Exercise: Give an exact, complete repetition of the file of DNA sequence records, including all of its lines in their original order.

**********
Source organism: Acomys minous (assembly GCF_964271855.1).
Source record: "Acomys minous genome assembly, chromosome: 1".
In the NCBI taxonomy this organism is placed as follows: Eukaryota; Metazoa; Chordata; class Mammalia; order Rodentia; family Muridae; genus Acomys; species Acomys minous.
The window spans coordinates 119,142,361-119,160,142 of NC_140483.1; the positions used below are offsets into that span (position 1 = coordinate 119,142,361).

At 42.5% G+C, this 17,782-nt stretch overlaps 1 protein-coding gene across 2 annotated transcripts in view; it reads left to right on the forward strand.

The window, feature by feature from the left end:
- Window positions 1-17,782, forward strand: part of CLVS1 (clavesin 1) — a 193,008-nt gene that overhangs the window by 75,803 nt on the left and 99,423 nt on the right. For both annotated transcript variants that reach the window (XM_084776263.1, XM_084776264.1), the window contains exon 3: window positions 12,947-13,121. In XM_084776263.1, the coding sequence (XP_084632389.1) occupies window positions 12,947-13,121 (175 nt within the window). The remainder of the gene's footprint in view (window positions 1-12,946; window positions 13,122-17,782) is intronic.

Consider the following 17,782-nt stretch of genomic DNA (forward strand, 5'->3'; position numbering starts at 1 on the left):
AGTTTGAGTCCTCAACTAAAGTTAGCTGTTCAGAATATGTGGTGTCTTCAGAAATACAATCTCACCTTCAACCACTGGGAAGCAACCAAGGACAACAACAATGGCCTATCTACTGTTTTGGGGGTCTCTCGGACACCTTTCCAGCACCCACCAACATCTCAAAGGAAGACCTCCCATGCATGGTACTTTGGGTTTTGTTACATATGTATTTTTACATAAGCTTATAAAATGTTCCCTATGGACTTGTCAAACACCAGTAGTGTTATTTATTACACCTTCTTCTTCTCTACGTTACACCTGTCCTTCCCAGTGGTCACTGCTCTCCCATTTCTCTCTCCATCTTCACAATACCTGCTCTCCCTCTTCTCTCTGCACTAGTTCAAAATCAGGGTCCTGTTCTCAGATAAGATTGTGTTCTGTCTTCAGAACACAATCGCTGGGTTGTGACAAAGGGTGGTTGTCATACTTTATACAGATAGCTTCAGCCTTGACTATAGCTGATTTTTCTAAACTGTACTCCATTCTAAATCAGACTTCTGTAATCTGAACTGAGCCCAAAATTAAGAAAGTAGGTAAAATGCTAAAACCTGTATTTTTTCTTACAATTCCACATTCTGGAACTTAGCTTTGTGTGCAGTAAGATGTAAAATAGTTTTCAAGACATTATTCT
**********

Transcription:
Source organism: Acomys minous (assembly GCF_964271855.1).
Source record: "Acomys minous genome assembly, chromosome: 1".
In the NCBI taxonomy this organism is placed as follows: Eukaryota; Metazoa; Chordata; class Mammalia; order Rodentia; family Muridae; genus Acomys; species Acomys minous.
The window spans coordinates 119,142,361-119,160,142 of NC_140483.1; the positions used below are offsets into that span (position 1 = coordinate 119,142,361).

At 42.5% G+C, this 17,782-nt stretch overlaps 1 protein-coding gene across 2 annotated transcripts in view; it reads left to right on the forward strand.

The window, feature by feature from the left end:
- Window positions 1-17,782, forward strand: part of CLVS1 (clavesin 1) — a 193,008-nt gene that overhangs the window by 75,803 nt on the left and 99,423 nt on the right. For both annotated transcript variants that reach the window (XM_084776263.1, XM_084776264.1), the window contains exon 3: window positions 12,947-13,121. In XM_084776263.1, the coding sequence (XP_084632389.1) occupies window positions 12,947-13,121 (175 nt within the window). The remainder of the gene's footprint in view (window positions 1-12,946; window positions 13,122-17,782) is intronic.

Consider the following 17,782-nt stretch of genomic DNA (forward strand, 5'->3'; position numbering starts at 1 on the left):
AGTTTGAGTCCTCAACTAAAGTTAGCTGTTCAGAATATGTGGTGTCTTCAGAAATACAATCTCACCTTCAACCACTGGGAAGCAACCAAGGACAACAACAATGGCCTATCTACTGTTTTGGGGGTCTCTCGGACACCTTTCCAGCACCCACCAACATCTCAAAGGAAGACCTCCCATGCATGGTACTTTGGGTTTTGTTACATATGTATTTTTACATAAGCTTATAAAATGTTCCCTATGGACTTGTCAAACACCAGTAGTGTTATTTATTACACCTTCTTCTTCTCTACGTTACACCTGTCCTTCCCAGTGGTCACTGCTCTCCCATTTCTCTCTCCATCTTCACAATACCTGCTCTCCCTCTTCTCTCTGCACTAGTTCAAAATCAGGGTCCTGTTCTCAGATAAGATTGTGTTCTGTCTTCAGAACACAATCGCTGGGTTGTGACAAAGGGTGGTTGTCATACTTTATACAGATAGCTTCAGCCTTGACTATAGCTGATTTTTCTAAACTGTACTCCATTCTAAATCAGACTTCTGTAATCTGAACTGAGCCCAAAATTAAGAAAGTAGGTAAAATGCTAAAACCTGTATTTTTTCTTACAATTCCACATTCTGGAACTTAGCTTTGTGTGCAGTAAGATGTAAAATAGTTTTCAAGACATTATTCT